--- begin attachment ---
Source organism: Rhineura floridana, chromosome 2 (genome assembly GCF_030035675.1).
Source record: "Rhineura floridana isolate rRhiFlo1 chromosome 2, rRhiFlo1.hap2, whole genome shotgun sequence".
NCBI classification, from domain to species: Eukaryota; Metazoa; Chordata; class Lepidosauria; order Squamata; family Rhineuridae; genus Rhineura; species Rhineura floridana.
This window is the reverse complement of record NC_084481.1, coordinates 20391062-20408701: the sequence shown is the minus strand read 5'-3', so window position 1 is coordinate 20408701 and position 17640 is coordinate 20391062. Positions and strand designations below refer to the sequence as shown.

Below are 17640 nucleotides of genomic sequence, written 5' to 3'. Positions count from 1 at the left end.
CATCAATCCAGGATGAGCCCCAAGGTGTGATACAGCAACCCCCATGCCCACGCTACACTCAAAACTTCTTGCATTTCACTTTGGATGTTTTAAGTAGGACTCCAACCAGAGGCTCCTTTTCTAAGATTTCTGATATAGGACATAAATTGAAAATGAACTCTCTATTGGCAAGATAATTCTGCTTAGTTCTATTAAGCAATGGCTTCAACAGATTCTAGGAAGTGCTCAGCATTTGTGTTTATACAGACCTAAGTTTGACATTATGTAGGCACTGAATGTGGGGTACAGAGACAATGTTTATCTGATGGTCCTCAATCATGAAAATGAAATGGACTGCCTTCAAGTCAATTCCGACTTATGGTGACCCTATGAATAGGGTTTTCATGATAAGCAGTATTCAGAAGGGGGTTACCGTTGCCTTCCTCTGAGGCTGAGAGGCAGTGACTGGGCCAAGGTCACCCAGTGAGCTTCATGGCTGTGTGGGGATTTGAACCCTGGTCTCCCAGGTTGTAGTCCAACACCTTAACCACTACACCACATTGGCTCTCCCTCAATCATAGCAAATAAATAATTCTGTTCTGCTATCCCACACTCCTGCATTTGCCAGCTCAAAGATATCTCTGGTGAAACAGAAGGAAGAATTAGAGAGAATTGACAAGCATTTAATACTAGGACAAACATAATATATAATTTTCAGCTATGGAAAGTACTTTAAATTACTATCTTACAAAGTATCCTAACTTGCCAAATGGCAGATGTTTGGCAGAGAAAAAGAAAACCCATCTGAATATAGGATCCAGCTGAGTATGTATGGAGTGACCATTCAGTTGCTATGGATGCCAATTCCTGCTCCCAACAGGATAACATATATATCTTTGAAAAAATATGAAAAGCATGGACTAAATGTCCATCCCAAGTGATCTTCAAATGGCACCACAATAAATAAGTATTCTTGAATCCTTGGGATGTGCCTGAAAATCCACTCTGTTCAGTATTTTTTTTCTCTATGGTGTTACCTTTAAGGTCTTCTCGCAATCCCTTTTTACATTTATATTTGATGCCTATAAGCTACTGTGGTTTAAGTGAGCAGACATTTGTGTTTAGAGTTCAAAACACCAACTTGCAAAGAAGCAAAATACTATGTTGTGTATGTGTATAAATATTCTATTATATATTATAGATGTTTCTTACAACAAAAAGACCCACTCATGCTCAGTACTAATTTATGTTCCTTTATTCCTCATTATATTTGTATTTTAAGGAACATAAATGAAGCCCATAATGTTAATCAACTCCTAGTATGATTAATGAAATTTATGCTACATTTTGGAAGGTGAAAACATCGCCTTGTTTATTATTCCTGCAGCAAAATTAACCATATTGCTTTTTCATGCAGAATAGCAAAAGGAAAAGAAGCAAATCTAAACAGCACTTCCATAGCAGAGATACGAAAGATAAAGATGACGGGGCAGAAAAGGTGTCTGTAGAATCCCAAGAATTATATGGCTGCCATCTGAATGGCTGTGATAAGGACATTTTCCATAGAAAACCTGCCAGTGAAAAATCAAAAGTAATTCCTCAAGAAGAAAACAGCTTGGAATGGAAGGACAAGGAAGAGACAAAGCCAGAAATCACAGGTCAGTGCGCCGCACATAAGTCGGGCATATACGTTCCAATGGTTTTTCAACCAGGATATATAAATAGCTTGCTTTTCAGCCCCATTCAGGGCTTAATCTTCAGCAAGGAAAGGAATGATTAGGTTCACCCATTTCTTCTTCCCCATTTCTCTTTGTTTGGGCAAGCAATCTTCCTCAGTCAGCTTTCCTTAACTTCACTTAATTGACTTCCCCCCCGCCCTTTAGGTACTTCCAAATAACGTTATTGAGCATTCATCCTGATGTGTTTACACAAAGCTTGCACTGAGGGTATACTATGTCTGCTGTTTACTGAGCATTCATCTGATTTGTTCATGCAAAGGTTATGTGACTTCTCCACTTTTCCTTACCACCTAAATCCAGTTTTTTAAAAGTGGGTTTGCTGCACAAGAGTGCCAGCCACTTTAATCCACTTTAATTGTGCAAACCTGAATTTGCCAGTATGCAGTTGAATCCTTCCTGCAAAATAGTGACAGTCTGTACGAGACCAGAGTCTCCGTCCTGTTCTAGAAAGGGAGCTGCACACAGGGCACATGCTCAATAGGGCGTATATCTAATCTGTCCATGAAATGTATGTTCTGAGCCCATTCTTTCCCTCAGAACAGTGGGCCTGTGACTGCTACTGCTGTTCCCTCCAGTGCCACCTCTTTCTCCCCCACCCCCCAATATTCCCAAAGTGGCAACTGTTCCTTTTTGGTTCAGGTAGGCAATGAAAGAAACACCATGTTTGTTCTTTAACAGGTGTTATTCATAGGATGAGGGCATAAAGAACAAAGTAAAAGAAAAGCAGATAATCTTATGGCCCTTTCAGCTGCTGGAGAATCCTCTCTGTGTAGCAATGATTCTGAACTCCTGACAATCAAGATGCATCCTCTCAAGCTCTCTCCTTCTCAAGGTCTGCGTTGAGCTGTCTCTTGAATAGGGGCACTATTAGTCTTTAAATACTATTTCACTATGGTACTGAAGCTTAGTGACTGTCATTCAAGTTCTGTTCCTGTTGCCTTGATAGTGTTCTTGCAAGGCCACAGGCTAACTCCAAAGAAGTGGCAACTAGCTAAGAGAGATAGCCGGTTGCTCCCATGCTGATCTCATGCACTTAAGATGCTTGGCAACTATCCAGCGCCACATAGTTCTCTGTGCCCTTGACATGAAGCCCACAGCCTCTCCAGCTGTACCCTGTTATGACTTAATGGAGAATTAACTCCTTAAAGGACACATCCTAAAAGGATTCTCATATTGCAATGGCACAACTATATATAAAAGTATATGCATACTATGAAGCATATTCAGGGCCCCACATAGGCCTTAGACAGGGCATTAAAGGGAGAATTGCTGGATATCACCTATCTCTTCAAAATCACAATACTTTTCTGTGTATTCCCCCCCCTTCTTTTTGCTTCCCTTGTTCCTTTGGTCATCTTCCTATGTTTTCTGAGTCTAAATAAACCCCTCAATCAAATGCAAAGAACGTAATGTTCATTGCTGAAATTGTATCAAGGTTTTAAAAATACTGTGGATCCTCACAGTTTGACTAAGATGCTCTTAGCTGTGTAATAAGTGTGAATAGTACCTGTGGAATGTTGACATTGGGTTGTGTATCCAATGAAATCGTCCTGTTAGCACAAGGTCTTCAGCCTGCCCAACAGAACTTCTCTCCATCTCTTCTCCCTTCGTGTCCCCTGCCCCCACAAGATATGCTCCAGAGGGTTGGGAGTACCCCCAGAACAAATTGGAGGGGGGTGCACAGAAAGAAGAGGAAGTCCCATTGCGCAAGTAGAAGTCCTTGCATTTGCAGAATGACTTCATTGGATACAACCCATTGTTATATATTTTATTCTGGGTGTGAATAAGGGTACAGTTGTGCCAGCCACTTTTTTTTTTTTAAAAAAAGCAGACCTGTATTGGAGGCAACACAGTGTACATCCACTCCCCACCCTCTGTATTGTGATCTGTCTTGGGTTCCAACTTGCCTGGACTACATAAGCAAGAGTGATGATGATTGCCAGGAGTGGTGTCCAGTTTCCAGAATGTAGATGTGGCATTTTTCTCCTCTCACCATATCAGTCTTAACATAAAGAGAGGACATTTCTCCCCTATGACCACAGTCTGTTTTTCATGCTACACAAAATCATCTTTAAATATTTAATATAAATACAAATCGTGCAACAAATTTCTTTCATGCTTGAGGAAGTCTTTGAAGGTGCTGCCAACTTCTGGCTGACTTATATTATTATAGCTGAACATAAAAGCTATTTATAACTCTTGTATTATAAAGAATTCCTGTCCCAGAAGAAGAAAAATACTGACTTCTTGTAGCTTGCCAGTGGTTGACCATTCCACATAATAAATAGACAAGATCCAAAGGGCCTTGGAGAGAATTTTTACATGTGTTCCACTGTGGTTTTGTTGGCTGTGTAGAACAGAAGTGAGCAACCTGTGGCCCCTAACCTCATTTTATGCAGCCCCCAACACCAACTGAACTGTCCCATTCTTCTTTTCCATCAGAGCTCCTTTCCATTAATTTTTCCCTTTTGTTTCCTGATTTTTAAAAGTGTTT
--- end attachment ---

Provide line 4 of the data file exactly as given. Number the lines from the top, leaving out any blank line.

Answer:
This window is the reverse complement of record NC_084481.1, coordinates 20391062-20408701: the sequence shown is the minus strand read 5'-3', so window position 1 is coordinate 20408701 and position 17640 is coordinate 20391062. Positions and strand designations below refer to the sequence as shown.